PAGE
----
It left by ‘India a campaign to ban divorce immediately with the triple “consecutive” talaq, considered a farce of the separation provided for in the Koran, where the formula has to be pronounced by the husband on three separate occasions during three months, after having tried anyway a reconciliation. At launch it was the movement for the welfare of Muslim women in India (BMMA), born in 2007, in an attempt to end the practice by which Muslims can divorce immediately saying – or even writing on social media – three times in succession “talaq “, without the obligation to provide explanations.
On the rights of women under Islam, the Guardian reminds Nishat Hussain, driving office BMMA of Jaipur, has repeatedly clashed with the religious authorities, according to which the rules governing women are enshrined in the scriptures and, therefore, they can not be changed. According Nishat, however, they are dictated by custom and therefore can be changed.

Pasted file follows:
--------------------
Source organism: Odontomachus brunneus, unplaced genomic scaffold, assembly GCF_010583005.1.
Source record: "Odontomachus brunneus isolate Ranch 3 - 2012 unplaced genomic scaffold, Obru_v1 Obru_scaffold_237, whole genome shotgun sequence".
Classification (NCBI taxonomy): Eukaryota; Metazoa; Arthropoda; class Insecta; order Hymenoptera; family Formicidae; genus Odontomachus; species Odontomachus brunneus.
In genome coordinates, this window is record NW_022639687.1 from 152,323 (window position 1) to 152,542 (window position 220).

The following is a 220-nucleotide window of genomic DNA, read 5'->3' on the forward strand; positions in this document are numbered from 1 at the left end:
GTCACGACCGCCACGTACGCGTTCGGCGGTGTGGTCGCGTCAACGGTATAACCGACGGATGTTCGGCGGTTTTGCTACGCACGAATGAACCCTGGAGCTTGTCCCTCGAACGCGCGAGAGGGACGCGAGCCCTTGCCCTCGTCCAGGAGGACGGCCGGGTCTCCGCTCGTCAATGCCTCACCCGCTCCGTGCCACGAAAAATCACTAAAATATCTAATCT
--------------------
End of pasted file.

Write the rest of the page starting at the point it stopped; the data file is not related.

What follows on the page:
Rani Khan, for example, is only one of the Indian Muslim women who have been left by her husband with the formula of triple talaq consecutive. Rani, 25, has a four years old baby, Zainab, and turned to BMMA after her husband did her out of the house. For years, the woman said, was virtually forced to ask for money to parents to allow her drinking. The man, in fact, threatening otherwise to kill her daughter. “More – said the woman – one day he shouted talaq three times, forcing me to leave the house.”
Rani now lives with her father, who is paralyzed, his mother, six sisters and the little Zeinab. When women like her are turning to local religious authorities to seek justice, he is told that the immediate divorce is permitted under Islamic law.
However, there may be still some hope for the BMMA. Recently, in fact, a government committee set up in 2013 to examine the status of women has recommended that the government prohibits triple talaq. In a report published last month, the Committee argues that the practice “makes the wives extremely vulnerable and insecure regarding their marital status.” The recommendation was sent to the Ministry of Women and Child Development, which will consult civil and religious groups before a final decision is taken.